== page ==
Duplication by defense counsel is a safeguard that normally is not available when a formal confrontation occurs. Defense counsel has no statutory authority to conduct a preliminary hearing, for example, and defense counsel will generally be prevented by practical considerations from conducting his own lineup. Even in some confrontations, however, the possibility of duplication may be important. The Court noted this in holding that the taking of handwriting exemplars did not constitute a "critical stage": "If, for some reason, an unrepresentative exemplar is taken, this can be brought out and corrected through the adversary process at trial since the accused can make an unlimited number of additional exemplars for analysis and comparison by government and defense handwriting experts." Gilbert v. California, 388 U.S. 263, 267 (1967).
We do not suggest, of course, that defense counsel has any greater freedom than the prosecution to abuse the photographic identification. Evidence of photographic identifications conducted by the defense may be excluded as unreliable under the same standards that would be applied to unreliable identifications conducted by the Government.
The Court of Appeals deemed it significant that a photographic identification is admissible as substantive evidence, whereas other parts of interviews may be introduced only for impeachment. 149 U.S. App. D.C., at 10, 461 F.2d, at 101. In this case defense counsel for Bailey introduced the inability to identify, and that was received into evidence. Thus defense counsel still received benefits equivalent to those available to the prosecution. Although defense counsel may be concerned that repeated photographic displays containing the accused's picture as the only common characteristic will tend to promote identification of the accused, the defense has other balancing devices available to it, such as the use of a sufficiently large number of photographs to counteract this possibility.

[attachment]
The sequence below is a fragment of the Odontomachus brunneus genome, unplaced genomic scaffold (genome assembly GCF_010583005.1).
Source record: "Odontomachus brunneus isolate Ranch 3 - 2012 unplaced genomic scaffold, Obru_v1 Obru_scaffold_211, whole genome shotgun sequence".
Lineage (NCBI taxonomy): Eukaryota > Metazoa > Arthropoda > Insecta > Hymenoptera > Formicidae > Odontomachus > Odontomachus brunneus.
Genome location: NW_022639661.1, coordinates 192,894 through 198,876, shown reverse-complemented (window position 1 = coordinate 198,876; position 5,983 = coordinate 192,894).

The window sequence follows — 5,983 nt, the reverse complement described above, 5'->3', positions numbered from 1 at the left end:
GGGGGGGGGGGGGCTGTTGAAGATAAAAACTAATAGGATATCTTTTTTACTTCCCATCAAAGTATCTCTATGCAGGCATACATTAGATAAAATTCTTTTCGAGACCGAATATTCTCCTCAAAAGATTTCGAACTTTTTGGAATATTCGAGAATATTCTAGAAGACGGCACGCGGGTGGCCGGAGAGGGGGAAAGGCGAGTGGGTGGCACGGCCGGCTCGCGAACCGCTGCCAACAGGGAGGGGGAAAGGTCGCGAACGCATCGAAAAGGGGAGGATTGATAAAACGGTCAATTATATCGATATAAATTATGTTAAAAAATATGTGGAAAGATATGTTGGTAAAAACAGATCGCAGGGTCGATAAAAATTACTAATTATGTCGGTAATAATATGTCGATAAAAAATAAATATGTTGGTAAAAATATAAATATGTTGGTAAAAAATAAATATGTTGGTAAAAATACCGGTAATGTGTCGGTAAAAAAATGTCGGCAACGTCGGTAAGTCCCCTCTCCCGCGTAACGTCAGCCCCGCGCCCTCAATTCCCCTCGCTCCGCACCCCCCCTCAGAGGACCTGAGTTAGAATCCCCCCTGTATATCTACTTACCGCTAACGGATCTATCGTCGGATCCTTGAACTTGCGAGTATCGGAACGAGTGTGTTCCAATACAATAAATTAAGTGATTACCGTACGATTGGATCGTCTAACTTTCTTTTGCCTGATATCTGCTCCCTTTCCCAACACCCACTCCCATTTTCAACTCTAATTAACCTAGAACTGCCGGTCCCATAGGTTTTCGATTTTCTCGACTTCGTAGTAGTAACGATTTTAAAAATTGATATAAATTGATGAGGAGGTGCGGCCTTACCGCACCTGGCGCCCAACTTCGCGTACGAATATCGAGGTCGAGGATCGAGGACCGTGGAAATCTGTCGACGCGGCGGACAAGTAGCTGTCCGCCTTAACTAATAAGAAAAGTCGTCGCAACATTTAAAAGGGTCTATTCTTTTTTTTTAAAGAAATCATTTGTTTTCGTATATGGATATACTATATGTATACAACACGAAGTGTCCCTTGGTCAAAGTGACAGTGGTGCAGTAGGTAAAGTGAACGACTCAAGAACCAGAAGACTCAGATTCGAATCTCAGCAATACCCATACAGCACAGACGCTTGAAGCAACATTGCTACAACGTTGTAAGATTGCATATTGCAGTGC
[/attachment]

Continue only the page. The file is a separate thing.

Although the reliability of in-court identifications and the effectiveness of impeachment may be improved by equality of access, we do not suggest that the prosecution's photographic identification would be more easily reconstructed at trial simply because defense counsel could conduct his own photographic display. But, as we have explained, supra, at 315-316, the possibility of perfect reconstruction is relevant to the evaluation of substitutes for counsel, not to the initial designation of an event as a "critical stage."